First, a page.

As Michael Cader remarked in this morning’s Publishers Marketplace:

The main point of essence for book publishers (and book bloggers) is the determination that “bloggers may be subject to different disclosure requirements than reviewers in traditional media.” They state that “if a blogger’s statement on his personal blog or elsewhere (e.g., the site of an online retailer of electronic products) qualifies as an ‘endorsement,’” due to either a relationship with the “advertiser” or the receipt of free merchandise in the seeking of a review, that connection must be disclosed.

In an attempt to better understand the what and the why of the FTC’s position, I contacted Richard Cleland of the Bureau of Consumer Protection by telephone, who was kind enough to devote thirty minutes of his time in a civil but heated conversation. (At one point, when I tried to get him to explicate further on the double standard, he declared, “You’re obviously astute enough to understand what I mean.”)

Cleland informed me that the FTC’s main criteria is the degree of relationship between the advertiser and the blogger.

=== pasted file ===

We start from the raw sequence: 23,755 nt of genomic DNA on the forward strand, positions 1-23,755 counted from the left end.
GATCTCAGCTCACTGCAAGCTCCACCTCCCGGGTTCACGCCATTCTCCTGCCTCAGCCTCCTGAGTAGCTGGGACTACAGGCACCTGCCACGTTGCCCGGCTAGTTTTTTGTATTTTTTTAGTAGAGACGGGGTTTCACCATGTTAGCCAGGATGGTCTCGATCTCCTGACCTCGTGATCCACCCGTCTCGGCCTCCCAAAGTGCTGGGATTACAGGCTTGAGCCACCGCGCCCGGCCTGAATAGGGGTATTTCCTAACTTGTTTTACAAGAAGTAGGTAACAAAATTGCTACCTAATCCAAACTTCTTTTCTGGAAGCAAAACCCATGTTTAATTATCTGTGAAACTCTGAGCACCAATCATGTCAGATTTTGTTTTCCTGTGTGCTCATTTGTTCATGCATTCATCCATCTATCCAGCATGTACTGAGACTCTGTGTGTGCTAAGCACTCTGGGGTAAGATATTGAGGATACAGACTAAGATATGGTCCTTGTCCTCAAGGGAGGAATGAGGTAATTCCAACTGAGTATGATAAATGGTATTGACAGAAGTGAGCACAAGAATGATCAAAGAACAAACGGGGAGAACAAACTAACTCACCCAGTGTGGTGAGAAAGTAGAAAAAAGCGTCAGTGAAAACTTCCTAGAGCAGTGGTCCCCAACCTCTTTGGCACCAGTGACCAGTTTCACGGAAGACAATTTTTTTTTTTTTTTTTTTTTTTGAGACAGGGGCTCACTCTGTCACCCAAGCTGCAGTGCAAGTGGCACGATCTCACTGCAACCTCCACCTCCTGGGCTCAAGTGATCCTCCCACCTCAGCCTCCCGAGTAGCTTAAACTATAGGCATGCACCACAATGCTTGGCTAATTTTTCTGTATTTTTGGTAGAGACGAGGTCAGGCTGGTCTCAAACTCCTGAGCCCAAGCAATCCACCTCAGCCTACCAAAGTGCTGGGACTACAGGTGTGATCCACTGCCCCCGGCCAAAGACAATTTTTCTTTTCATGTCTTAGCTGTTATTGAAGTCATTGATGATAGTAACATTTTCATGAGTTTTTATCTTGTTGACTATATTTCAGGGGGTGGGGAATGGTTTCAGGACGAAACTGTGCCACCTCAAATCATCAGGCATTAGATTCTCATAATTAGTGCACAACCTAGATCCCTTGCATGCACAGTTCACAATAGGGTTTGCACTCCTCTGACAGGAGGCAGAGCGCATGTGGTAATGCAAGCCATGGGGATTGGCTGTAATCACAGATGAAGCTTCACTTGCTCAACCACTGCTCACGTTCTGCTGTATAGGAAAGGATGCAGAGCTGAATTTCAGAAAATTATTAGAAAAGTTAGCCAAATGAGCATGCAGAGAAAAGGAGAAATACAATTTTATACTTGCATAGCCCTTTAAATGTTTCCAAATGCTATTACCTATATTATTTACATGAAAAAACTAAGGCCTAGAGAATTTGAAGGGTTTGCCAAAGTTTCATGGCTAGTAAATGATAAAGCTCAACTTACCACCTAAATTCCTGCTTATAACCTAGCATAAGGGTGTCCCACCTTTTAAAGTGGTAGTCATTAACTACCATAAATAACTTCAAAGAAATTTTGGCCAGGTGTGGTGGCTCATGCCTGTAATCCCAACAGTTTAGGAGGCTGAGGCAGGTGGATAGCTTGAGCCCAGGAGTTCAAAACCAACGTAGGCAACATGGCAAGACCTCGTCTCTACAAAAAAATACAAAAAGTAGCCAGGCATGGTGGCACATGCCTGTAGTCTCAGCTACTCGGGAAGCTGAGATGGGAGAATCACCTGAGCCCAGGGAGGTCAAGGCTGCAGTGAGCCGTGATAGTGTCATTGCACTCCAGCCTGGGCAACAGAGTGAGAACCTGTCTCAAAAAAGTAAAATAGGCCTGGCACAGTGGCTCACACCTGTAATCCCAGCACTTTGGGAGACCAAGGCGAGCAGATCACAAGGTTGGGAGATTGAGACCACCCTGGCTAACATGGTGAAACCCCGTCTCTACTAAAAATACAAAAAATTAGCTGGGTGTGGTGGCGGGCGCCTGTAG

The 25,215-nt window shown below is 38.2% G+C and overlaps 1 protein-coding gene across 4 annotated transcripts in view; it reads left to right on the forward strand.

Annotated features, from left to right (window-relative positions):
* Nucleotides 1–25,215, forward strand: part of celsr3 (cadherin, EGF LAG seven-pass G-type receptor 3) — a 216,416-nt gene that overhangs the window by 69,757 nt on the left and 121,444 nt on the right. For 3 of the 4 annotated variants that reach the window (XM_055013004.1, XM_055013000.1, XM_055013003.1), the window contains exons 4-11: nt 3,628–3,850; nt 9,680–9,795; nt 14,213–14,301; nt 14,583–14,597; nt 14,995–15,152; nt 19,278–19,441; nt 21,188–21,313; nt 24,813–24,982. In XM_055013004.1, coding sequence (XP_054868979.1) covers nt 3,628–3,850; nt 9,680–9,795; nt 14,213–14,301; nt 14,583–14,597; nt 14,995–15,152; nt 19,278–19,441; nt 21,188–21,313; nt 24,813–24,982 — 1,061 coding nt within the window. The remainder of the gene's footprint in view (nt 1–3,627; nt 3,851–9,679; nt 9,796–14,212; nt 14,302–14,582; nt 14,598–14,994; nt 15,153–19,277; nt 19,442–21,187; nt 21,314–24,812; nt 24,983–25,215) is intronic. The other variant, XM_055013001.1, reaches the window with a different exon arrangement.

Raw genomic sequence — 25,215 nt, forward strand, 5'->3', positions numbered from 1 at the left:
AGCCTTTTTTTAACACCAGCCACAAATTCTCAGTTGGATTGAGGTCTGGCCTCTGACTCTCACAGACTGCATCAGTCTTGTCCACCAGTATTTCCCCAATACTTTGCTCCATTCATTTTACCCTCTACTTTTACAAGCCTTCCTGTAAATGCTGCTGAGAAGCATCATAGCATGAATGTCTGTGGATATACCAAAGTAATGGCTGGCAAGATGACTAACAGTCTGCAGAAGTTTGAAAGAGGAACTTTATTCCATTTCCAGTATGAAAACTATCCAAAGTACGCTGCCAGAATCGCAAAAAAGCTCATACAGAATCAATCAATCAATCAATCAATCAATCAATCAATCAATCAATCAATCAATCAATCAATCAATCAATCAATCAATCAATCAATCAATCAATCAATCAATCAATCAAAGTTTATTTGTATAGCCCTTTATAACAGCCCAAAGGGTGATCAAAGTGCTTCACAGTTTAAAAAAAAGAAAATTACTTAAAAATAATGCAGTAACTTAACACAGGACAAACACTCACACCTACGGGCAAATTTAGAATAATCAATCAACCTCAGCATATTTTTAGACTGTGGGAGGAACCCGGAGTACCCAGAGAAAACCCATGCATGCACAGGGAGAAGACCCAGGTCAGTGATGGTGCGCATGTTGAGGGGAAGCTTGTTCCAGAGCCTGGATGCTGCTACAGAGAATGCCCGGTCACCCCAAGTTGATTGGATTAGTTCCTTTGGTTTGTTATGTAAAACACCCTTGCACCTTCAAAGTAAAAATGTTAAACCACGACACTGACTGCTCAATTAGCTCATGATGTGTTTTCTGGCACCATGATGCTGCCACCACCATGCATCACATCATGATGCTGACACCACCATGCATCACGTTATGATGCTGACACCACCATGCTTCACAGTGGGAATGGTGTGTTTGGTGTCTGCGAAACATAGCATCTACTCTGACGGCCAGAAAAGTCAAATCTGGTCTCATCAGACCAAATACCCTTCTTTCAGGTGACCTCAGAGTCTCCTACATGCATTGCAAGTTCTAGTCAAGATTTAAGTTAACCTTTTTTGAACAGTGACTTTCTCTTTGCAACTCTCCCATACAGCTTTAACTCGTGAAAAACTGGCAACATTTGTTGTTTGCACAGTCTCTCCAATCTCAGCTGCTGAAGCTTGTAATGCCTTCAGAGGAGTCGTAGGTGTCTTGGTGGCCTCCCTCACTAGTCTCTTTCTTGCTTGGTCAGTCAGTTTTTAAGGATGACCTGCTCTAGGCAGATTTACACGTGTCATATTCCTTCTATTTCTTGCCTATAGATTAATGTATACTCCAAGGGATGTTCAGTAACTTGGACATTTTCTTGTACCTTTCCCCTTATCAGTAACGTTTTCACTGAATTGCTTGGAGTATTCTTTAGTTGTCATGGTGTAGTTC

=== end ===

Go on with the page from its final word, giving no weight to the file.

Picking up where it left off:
“The primary situation is where there’s a link to the sponsoring seller and the blogger,” said Cleland. And if a blogger repeatedly reviewed similar products (say, books or smartphones), then the FTC would raise an eyebrow if the blogger either held onto the product or there was any link to an advertisement.

What was the best way to dispense with products (including books)?

“You can return it,” said Cleland. “You review it and return it. I’m not sure that type of situation would be compensation.”

If, however, you held onto the unit, then Cleland insisted that it could serve as “compensation.” You could after all sell the product on the streets.

But what about a situation like a film blogger going to a press screening? Or a theater blogger seeing a preview? After all, the blogger doesn’t actually hold onto a material good.

“The movie is not retainable,” answered Cleland. “Obviously it’s of some value. But I guess that my only answer is the extent that it is viewed as compensation as an individual who got to see a movie.”